Kawasaki ER-6n

Kawasaki_ER6n_0936

By Kevin Ash


Pictures: Double Red




While sports bikes usually are refreshed or renewed every two years, most other bikes have significantly longer shelf lives, so it's quite a surprise to see Kawasaki's novice-friendly middleweight ER-6n being facelifted already - it still feels like a relative newcomer. But it was introduced in 2005 and the bike we're looking at now is a 2009 model, so this is four years down the line, on top of which the latest package of changes are nothing more than a gentle facelift and mechanical tweak. Not that the ER-6n needs any major overhaul: it was always compact, wieldy, easy to ride and performed well enough to excite without intimidating, although if you were feeling fussy you might have pointed out its vibey, buzzy feel when revved.


Kawasaki_ER6n_0919Click on image for gallery

Kawasaki quietly agreed, it seems: I rode the facelifted ER-6n (n for naked, the test of the later-arriving ER-6f with full bodywork is here) on some sinuous but slippery Majorcan roads earlier this week, and two areas specifically have been revamped, the style and vibration. The new look is more conventional than the original’s if still recognisably ER-6, with less of the Japanese noh-mask-inspired subtle curved surfaces and more by way of defined edges and lines, adding some aggression and, Kawasaki hopes, a more youthful appeal too, as they’d like to attract a younger audience. It’s a well balanced mien, interesting and funky enough for all kinds of riders, and the dynamic changes have made it a more pleasing ride too.

Specifically, there’s additional rubber mounting between engine and frame as well as for the handlebars, while front and rear footrests get rubber pads. The engine is unchanged internally but benefits from revised ignition and fuel mapping, while the dash has been modernised. There are other details aimed at improving the feel of quality, such as cast aluminium instead of plastic passenger grab handles, a better finish on the fork legs and so on, but it’s the improvment in how the bike feels to ride that impresses the most, considerably more than the relatively few changes imply.


The reduced vibration is certainly noticed, especially when the engine is revved harder and also when held at a steady high speed: the tamed tingles through bars and pegs improve comfort very usefully. But the engine is also smoother in the way it delivers its power, with a creamier but more eager sensation and greater willingness to rev. It wasn’t bad by any means before, but it’s still clearly better now.


Kawasaki_ER6n_0921One other change has been to the suspension, which is firmed up slightly with higher quality damping, a direct consequence of the old model’s popularity – that sold so well – 22,000 examples in Europe – that Kawasaki has been able to order larger numbers of components from its various suppliers, and in many cases, rather than use the increase in scale to cut costs it’s upped the quality instead. And as with the engine, there’s a noticeable improvement in feel, especially on poor surfaces which the bike absorbs more confidently and with a plusher ride, at the same time delivering better stability when pushed hard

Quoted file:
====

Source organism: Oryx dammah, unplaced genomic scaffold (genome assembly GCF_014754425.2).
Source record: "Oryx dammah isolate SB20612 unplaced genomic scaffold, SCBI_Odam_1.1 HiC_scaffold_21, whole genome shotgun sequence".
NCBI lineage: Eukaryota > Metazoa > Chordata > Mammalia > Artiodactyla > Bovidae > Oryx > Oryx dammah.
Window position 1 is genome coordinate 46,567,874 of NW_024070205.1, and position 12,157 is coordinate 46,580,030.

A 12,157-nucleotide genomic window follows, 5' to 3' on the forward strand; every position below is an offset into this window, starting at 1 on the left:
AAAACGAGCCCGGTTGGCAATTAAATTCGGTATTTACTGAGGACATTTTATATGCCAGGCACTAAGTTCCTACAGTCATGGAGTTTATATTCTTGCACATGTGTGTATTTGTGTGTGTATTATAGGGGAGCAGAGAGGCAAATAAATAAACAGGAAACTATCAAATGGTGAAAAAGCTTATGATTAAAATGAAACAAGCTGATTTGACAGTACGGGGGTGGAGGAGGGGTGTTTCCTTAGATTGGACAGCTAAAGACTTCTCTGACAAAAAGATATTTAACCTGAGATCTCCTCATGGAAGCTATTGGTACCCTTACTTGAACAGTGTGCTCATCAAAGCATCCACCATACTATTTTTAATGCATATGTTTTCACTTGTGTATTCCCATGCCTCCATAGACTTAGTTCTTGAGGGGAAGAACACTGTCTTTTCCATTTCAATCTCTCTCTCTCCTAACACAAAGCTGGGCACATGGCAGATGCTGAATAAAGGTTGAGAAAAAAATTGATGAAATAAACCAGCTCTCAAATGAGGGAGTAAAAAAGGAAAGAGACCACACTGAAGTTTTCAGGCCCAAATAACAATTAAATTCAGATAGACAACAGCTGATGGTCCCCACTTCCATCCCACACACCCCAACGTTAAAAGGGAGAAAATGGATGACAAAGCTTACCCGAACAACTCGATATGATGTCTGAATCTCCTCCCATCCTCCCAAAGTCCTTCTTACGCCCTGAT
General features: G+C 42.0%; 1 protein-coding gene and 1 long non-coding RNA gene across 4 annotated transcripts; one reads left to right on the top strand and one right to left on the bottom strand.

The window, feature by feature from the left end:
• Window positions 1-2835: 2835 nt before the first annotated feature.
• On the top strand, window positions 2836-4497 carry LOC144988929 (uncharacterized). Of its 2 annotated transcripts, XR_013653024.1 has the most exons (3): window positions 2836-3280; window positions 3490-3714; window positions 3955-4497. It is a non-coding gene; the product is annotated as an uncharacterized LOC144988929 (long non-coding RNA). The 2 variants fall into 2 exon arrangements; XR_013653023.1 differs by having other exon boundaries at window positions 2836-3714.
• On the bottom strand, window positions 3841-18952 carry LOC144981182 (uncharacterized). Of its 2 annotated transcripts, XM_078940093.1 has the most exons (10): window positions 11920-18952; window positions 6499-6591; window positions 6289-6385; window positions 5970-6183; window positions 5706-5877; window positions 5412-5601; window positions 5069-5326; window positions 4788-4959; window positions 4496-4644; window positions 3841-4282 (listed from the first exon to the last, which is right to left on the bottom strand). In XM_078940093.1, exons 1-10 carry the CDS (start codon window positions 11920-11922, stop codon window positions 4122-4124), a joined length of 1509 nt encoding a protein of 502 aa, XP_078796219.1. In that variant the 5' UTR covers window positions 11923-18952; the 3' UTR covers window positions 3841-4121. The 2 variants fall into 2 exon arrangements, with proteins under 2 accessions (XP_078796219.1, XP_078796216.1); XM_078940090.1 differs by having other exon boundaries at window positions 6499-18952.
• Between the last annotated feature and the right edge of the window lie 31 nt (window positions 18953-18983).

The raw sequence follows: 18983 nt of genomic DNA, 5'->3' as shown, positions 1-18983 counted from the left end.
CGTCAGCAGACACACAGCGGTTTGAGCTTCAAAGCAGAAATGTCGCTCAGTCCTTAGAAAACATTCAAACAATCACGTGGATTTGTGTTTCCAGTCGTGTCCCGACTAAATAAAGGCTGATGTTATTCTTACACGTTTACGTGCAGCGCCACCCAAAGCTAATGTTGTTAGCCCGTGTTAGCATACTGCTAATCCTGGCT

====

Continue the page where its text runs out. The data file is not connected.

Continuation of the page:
The basic assets of the old model are unaffected: it’s agile and enjoyable, especially on twisty back roads where the engine’s low rev torque saves plenty of gear changing and hard revving. Fuel economy is good, with 50-plus mpg a reasonable expectation, and it sounds great when the engine’s spinning hard. ABS is a £300 option and this is very smooth and efficient, while braking power generally is as much as most riders will need. But the gear change is still on the heavy side, as with the old machine. Note that this is a compact bike with a low seat: tall riders will find their legs cramped, but for shorties it’s an especially easy machine to manage.



Kawasaki_ER6n_0936

Each change from the old is not enormous in itself but as a complete package the new model is moved forward convincingly, and that’s from an already accomplished base line, and while no price has been announced yet, it won’t be much more than the outgoing machine’s £4,295, which is great value.





Price: £4,400 est (to be confirmed)

Available: January 2009

Contact: Kawasaki Motors UK, 01628 856600, www.kawasaki.co.uk

Related Technical Features:
* Semi-dry sump lubrication

Specifications

jedi890
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Joined: 27/01/2010

mmmm well i posted a advice for me on what scooter to buy about a mth ago vespa/maxi mmm well started my lessons on a 500cc bike mmm ive orderd a new 2010 er-6n should have it sometime in march if tests go well i shall let you know how the er-6n goes haha
cheers jedi
p.s ash i read your story on the er-6n what do u think

kevash
kevash's picture
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Joined: 05/10/2008

Yes, I remember, you were deciding on a Vespa! Not anymore it seems... well like I say in the story, the ER-6n was a good bike to start with, and the new version improves on that, I'm sure you'll like it a lot and get on very well with it. You'll be able to do a lot more with it than a scooter, like going touring in the summer (there is a summer coming isn't there?).

Good luck with the test, keep us posted on that, and how you get on with the ER-6n too.